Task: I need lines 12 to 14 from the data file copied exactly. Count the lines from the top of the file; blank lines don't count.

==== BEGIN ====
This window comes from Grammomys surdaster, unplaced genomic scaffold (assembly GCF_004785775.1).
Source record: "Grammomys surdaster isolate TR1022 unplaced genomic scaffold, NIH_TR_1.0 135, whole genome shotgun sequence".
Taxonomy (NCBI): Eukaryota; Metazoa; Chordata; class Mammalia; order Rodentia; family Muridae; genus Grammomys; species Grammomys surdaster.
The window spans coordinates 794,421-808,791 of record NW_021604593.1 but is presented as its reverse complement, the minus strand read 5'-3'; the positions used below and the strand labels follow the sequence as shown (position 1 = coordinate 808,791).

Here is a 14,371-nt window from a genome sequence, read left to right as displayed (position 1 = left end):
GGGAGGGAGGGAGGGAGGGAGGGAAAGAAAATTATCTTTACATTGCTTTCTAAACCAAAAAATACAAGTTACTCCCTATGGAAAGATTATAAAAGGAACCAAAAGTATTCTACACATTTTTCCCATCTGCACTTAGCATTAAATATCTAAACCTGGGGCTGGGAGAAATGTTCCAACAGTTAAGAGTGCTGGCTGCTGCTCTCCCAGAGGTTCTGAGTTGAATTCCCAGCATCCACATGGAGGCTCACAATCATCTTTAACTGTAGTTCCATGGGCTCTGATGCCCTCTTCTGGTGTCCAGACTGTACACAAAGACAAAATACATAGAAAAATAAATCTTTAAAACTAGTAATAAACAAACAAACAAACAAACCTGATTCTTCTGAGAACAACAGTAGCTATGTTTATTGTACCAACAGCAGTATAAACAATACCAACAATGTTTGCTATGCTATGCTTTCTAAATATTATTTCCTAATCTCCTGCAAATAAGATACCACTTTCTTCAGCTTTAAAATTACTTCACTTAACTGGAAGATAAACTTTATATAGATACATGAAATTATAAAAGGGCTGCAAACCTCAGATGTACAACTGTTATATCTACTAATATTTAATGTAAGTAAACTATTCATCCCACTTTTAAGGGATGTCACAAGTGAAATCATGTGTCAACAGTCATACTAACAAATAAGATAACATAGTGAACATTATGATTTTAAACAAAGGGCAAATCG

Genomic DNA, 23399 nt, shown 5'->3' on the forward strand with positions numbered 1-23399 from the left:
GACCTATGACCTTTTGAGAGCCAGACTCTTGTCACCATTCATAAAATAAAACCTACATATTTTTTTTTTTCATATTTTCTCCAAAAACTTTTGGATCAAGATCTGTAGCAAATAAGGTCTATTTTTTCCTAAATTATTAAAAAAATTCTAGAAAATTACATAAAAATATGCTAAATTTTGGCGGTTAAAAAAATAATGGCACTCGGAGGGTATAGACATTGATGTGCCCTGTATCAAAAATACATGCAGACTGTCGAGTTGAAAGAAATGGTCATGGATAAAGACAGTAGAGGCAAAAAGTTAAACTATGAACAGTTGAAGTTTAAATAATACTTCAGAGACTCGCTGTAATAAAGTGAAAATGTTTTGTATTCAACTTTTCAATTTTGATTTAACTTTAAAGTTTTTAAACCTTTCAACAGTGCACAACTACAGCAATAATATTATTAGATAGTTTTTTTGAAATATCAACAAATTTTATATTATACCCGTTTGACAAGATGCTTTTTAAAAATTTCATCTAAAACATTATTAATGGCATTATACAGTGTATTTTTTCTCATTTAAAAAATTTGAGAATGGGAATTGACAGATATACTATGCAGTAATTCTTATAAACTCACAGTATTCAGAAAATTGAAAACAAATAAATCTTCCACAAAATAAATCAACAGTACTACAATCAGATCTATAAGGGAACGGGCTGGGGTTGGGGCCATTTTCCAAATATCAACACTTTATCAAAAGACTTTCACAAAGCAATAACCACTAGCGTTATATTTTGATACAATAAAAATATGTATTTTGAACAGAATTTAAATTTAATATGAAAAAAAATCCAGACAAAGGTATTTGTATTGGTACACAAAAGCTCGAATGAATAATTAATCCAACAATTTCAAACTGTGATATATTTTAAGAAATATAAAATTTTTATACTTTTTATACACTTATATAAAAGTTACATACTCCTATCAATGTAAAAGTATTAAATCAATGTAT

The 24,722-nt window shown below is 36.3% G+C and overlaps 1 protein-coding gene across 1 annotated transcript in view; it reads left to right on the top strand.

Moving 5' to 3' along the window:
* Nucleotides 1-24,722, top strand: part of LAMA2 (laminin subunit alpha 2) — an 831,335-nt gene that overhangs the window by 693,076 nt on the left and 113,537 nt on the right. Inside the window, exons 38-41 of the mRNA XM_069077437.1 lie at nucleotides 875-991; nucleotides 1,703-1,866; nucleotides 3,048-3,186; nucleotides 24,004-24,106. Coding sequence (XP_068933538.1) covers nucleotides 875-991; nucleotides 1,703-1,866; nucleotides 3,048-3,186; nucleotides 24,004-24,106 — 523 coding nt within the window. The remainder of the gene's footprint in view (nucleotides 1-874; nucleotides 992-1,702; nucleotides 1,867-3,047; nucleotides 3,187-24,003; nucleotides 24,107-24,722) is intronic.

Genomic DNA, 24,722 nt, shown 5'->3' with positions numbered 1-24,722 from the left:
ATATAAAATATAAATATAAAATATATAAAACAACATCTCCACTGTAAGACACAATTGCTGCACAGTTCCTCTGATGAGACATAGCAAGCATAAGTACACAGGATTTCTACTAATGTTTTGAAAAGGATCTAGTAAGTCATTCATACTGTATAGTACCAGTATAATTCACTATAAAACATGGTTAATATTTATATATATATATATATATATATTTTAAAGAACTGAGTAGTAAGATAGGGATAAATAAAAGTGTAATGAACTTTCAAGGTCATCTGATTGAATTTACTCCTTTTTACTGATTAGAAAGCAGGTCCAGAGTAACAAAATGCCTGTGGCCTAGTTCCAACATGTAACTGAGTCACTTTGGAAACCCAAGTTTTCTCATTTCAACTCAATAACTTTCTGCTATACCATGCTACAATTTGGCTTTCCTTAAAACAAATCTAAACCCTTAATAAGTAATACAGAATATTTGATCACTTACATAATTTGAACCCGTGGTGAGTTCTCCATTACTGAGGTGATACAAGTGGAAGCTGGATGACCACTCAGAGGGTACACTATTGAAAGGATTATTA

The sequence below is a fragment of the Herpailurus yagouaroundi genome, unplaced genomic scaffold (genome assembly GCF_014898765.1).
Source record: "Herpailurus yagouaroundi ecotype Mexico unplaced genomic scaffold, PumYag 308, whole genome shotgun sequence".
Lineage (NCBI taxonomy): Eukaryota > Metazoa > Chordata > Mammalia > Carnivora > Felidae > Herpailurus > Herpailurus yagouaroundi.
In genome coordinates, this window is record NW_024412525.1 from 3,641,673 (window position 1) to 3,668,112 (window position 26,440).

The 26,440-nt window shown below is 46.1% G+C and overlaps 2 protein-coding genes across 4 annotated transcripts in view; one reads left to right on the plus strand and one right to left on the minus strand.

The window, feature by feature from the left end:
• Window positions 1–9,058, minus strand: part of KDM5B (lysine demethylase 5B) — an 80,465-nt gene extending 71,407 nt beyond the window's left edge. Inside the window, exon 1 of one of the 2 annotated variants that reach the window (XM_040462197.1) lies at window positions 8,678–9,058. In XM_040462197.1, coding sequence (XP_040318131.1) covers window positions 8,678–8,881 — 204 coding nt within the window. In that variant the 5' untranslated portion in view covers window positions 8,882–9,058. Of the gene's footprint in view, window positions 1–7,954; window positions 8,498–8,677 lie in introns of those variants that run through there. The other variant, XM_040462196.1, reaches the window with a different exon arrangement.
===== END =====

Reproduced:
Genomic DNA, 24,722 nt, shown 5'->3' with positions numbered 1-24,722 from the left:
ATATAAAATATAAATATAAAATATATAAAACAACATCTCCACTGTAAGACACAATTGCTGCACAGTTCCTCTGATGAGACATAGCAAGCATAAGTACACAGGATTTCTACTAATGTTTTGAAAAGGATCTAGTAAGTCATTCATACTGTATAGTACCAGTATAATTCACTATAAAACATGGTTAATATTTATATATATATATATATATATATTTTAAAGAACTGAGTAGTAAGATAGGGATAAATAAAAGTGTAATGAACTTTCAAGGTCATCTGATTGAATTTACTCCTTTTTACTGATTAGAAAGCAGGTCCAGAGTAACAAAATGCCTGTGGCCTAGTTCCAACATGTAACTGAGTCACTTTGGAAACCCAAGTTTTCTCATTTCAACTCAATAACTTTCTGCTATACCATGCTACAATTTGGCTTTCCTTAAAACAAATCTAAACCCTTAATAAGTAATACAGAATATTTGATCACTTACATAATTTGAACCCGTGGTGAGTTCTCCATTACTGAGGTGATACAAGTGGAAGCTGGATGACCACTCAGAGGGTACACTATTGAAAGGATTATTA

The sequence below is a fragment of the Herpailurus yagouaroundi genome, unplaced genomic scaffold (genome assembly GCF_014898765.1).